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Dow Future stumbled to a multi-day low around 33986 Wednesday on stagflation concern as inflation expectations soared. Fed officials are increasingly sounding cautious about inflation and indicating earlier than expected tightening. But Dow Future recovered late Wednesday as sequential core CPI was almost unchanged in September, while the latest FOMC minutes show Fed’s QE tapering plan in line with market expectations. Further on Thursday, Dow Future surged to 34842 on earning optimism after JPM and BlackRock beat forecasts followed by Citigroup, Wells Fargo, Bank of America, Morgan Stanley and UnitedHealth. Higher oil also boosted energy stocks.
Meanwhile, fresh economic data provided additional support with U.S. jobless claims falling to a new pandemic-low and producer prices inflation (PPI) rising less than expected. The U.S. core PPI increased +0.2% in September sequentially (m/m), easing from +0.6% recorded in August, and well below market expectations of +0.5% gain. Yearly the core PPI jumped +6.8% in September, the highest on record, but lower than the market expectations of +7.1%. The headline PPI surged +0.5% in September sequentially from +0.7% in August, lower than the market expectations of +0.6% and the smallest increase so far in 2021. Yearly (y/y), the U.S. PPI jumped +8.6% in September, the highest since Nov’10 against +8.3% recorded in August, but lower than the market expectations +8.7%. Headline PPI was mainly boosted by higher energy prices and food items.
Overall, as per recent run rate correlation, the U.S. core PCE index may increase by +0.30% in September and inflation may be plateauing, although it remains sticky. The narrowing divergence between core CPI and core PPI index may be also indicating producers are unable to pass on higher input costs to consumers resulting in the easing of inflation in 2022, which may prompt the Fed to go for only one rate hike by Dec’22 instead of two hikes in H2CY22.
Fed is set for liftoff by Dec’22 after the completion of QE tapering by June-Sep’22 timeline. Now the question is whether Fed will opt for one or two rate hikes in H2-2022. Fed is already behind the inflation curve. Thus Fed will primarily judge the maximum employment mandate for its liftoff decision. On Thursday all focus was also on U.S. jobless claims, which serves as a proxy for the unemployment trend.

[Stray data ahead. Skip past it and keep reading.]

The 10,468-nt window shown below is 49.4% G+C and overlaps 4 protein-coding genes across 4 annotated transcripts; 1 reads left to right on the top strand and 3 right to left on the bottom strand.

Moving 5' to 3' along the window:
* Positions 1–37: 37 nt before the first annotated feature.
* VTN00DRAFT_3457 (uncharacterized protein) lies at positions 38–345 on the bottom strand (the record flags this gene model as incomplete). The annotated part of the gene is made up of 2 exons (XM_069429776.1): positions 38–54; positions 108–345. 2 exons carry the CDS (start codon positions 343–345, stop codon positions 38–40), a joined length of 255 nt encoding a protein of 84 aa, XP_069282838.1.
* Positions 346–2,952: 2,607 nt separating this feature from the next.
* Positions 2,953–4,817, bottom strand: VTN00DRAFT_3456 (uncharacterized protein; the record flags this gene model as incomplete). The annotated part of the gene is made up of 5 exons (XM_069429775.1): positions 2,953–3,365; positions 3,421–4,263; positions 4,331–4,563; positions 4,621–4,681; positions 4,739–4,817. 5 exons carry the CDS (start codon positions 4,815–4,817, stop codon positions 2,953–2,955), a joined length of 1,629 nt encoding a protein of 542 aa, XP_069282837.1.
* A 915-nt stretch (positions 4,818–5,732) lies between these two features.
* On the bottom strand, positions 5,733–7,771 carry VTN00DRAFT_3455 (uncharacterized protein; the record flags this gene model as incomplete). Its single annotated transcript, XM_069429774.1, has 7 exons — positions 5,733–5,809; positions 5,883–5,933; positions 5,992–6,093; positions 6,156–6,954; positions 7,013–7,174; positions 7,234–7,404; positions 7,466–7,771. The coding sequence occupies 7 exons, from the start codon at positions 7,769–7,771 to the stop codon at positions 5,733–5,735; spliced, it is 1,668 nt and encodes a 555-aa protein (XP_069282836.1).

The U.S DOL flash data shows the number of Americans filing initial claims for unemployment benefits (UI-under insurance) slips to 293K in the week ending 9th October, from downwardly revised 329K in the previous week, lower than the market expectations of 319K and the lowest since Mar’20 (pre-COVID).
The continuing jobless claims in the U.S., which measure unemployed people who have been receiving unemployment benefits for a while (more than a week under UI), further dropped to 2593K (fresh post COVID low) in the week ending 2nd October, from an upwardly revised 2727K a week before and below the market expectations of 2675K.
The number of Americans applying for financial help from the PUA scheme, which covers uninsured workers that do not qualify for initial claims (under UI), decreased to 21.624K in the week ending 9th October, from an upwardly revised 23.506K in the previous period.
Overall, the latest jobless claims may indicate around 154765K employed persons by Oct’21 against Fed’s target (??) of 155000K for the start of QE tapering. Thus Fed may announce the QE tapering timeline in the Nov-Dec’21 meeting and the QE tapering will end by June-Aug’22, depending on the actual pace ($20-15B per month). And if inflation moderates around +2.00% in CY22, then-Fed may go for one hike by Dec’22; otherwise if it continues to hover well above +2.50%, then-Fed has no option but to go for two hikes by H2CY22 and may also start QT by early CY23.
Technically, whatever may be the narrative, DJ-30 now has to sustain over 35050 for a lifetime high; otherwise may retreat. The similar ‘do or die’ levels for NQ-100 and SPX-500 are now around 15200 and 4440.
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